To The President of the United States,
As the first US president to visit Hiroshima, ground zero, you will make history for your nation. But you will also make history for humanity. You're right to let historians debate the merits of President Harry Truman's decision to use the atomic bomb, since, as it stands, we cannot rewrite the past. However, you still hold the keys to the debate on the relevance and dangers of nuclear weapons, a debate that grips our future.
In Prague, in 2009, you said you were committed to creating a world without nuclear weapons. In Berlin in 2013, you affirmed that "peace with justice means pursuing the security of a world without nuclear weapons." A year ago, you signed an agreement with Iran that represents a substantial victory in the fight against nuclear proliferation.
But what about nuclear disarmament? The NPT regime (of the Nuclear Non-proliferation Treaty) is sick for lack of a clear commitment by the nuclear powers to reduce their arsenals. The dialogue with Russia after the "New Start" treaty is not advancing. Meanwhile, tensions are growing as you and your allies pursue an active modernization of your nuclear forces. These weapons, it must be remembered, have a power far greater than Little Boy and Fat Man, the bombs dropped on Hiroshima and Nagasaki. They are capable of causing unprecedented humanitarian disasters.
Hours before gathering in the peace memorial park in Hiroshima, you will participate in a meeting of the G7 in Ise-Shima, where you will meet President Hollande and Prime Minister Cameron. I hope you will use this opportunity to address the issue of nuclear disarmament with the representatives of these two countries, which, along with the United States, hold nuclear weapons.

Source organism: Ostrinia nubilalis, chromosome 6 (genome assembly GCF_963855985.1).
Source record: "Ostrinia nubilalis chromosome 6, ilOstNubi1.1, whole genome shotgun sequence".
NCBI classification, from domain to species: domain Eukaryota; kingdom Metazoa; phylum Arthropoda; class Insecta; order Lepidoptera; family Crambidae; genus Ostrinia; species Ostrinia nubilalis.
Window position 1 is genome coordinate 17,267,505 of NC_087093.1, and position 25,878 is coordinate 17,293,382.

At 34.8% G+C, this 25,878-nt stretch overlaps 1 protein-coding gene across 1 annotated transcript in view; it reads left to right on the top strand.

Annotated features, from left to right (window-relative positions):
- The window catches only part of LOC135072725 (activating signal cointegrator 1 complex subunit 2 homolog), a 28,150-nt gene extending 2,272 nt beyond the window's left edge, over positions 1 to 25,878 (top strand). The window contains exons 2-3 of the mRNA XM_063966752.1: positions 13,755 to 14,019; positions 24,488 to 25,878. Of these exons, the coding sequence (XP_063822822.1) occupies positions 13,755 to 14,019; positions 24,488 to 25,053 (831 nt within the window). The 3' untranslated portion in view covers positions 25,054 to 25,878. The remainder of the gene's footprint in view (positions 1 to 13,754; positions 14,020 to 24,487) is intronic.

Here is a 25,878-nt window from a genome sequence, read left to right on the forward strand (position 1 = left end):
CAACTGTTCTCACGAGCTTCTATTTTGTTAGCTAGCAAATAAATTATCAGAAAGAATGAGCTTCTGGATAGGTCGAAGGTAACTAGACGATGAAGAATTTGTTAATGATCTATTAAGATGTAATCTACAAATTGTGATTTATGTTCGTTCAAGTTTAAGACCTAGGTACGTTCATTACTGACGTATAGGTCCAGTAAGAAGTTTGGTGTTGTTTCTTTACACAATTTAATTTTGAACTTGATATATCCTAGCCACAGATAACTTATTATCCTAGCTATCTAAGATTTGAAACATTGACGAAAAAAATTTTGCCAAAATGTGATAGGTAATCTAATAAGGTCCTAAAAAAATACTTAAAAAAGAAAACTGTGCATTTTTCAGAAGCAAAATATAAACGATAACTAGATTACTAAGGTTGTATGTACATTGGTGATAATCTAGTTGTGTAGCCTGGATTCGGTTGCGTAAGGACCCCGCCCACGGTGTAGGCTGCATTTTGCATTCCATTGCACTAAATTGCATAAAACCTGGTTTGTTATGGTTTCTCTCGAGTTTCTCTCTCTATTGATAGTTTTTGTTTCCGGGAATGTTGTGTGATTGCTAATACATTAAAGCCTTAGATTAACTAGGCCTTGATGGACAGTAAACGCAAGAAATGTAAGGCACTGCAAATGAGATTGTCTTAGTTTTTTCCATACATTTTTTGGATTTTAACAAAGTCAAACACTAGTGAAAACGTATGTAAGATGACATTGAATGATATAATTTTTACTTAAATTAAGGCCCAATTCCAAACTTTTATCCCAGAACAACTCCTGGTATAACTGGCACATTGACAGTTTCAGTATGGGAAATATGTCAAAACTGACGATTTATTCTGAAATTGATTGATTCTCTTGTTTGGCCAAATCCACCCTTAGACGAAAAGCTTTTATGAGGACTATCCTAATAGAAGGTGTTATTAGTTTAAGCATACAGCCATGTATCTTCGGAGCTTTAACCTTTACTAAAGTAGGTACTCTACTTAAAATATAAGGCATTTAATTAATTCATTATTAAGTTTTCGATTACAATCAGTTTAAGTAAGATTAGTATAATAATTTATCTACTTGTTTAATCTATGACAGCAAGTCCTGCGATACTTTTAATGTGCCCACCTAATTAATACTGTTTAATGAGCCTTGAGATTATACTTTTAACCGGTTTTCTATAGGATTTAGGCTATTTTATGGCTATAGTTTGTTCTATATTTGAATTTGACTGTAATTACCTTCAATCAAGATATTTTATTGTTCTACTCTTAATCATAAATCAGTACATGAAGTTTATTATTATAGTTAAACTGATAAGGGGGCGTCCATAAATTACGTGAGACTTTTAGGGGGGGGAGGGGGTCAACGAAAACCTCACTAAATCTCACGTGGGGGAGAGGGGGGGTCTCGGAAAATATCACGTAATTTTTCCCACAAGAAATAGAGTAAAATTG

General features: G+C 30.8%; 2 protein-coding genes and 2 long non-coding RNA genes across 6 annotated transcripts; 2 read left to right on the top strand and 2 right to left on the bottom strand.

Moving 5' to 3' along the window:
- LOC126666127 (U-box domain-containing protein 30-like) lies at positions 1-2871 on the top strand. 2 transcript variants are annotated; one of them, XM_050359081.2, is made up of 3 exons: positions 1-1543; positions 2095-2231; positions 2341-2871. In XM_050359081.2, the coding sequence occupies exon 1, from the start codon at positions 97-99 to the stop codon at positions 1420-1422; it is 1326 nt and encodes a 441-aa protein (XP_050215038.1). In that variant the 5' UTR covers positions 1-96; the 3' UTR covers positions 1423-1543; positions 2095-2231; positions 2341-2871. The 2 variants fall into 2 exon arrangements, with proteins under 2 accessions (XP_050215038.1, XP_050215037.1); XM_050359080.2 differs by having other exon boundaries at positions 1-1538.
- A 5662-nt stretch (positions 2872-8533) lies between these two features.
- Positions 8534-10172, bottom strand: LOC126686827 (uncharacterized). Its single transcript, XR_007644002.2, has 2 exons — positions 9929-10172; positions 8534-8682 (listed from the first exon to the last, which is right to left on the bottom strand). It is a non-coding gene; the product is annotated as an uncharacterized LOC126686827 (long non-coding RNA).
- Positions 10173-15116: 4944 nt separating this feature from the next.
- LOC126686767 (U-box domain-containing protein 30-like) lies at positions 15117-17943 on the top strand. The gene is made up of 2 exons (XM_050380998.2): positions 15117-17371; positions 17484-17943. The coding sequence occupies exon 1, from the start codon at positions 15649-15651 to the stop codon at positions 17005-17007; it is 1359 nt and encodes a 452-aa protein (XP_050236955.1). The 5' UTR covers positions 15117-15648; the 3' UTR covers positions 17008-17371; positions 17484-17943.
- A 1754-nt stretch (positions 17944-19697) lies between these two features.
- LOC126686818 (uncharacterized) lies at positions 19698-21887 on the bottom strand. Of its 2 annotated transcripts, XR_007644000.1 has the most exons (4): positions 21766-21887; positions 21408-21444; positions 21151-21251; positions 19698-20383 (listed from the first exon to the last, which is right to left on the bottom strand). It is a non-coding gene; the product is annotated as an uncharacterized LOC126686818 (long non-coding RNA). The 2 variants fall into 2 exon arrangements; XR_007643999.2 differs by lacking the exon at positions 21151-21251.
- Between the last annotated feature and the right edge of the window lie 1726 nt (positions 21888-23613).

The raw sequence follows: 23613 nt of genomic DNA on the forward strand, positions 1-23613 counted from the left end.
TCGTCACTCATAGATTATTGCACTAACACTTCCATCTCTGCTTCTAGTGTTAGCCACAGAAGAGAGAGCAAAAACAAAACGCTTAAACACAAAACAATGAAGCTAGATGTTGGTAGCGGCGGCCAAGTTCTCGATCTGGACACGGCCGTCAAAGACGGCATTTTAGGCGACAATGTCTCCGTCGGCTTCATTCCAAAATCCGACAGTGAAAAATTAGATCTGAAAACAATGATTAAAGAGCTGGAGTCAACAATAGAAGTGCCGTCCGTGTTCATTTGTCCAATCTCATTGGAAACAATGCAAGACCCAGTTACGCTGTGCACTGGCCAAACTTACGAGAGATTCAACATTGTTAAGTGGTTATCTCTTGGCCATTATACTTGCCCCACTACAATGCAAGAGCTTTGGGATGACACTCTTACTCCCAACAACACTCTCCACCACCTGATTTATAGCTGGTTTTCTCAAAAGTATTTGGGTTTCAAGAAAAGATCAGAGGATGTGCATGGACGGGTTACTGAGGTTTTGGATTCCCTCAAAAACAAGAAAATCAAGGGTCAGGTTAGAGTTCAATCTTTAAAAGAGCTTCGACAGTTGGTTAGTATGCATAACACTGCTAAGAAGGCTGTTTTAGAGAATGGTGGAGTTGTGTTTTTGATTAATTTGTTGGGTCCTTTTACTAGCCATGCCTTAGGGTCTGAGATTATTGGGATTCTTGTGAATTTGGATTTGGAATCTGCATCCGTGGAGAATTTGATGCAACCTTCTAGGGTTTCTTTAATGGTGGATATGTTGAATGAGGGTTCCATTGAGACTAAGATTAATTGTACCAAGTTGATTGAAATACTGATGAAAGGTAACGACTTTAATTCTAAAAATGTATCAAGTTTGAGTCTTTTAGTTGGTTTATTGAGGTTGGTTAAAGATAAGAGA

This is certainly what I hope for, having appreciated the fact that you hosted the Nuclear Security Summit this year. The initiative was supported by the Nuclear Threat Initiative and the Initiatives pour le Désarmement Nucléaire, the association I chair.
An extension of your efforts could be to propose the convening of a world summit to develop a multilateral nuclear disarmament process. Perhaps at the next UN General Assembly, the United States could support a resolution proposing the preparation of a treaty banning nuclear weapons.
That's how, in my view, we can build the "world of peace with justice" you spoke of in Berlin
Paul Quiles, former Defense Minister of France.
President of Initiatives pour le Désarmement Nucléaire
This post first appeared on HuffPost France. It has been translated into English and edited for clarity.